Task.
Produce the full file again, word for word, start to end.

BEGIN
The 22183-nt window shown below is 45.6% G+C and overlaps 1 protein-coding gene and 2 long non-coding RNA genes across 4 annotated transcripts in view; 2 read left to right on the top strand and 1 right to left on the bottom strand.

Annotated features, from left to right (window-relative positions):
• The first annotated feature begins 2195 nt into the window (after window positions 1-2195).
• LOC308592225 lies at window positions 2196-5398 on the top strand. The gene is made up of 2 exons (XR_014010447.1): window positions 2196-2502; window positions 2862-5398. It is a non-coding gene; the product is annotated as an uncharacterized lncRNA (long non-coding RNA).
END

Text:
The 22183-nt window shown below is 45.6% G+C and overlaps 1 protein-coding gene and 2 long non-coding RNA genes across 4 annotated transcripts in view; 2 read left to right on the top strand and 1 right to left on the bottom strand.

Annotated features, from left to right (window-relative positions):
• The first annotated feature begins 2195 nt into the window (after window positions 1-2195).
• LOC308592225 lies at window positions 2196-5398 on the top strand. The gene is made up of 2 exons (XR_014010447.1): window positions 2196-2502; window positions 2862-5398. It is a non-coding gene; the product is annotated as an uncharacterized lncRNA (long non-coding RNA).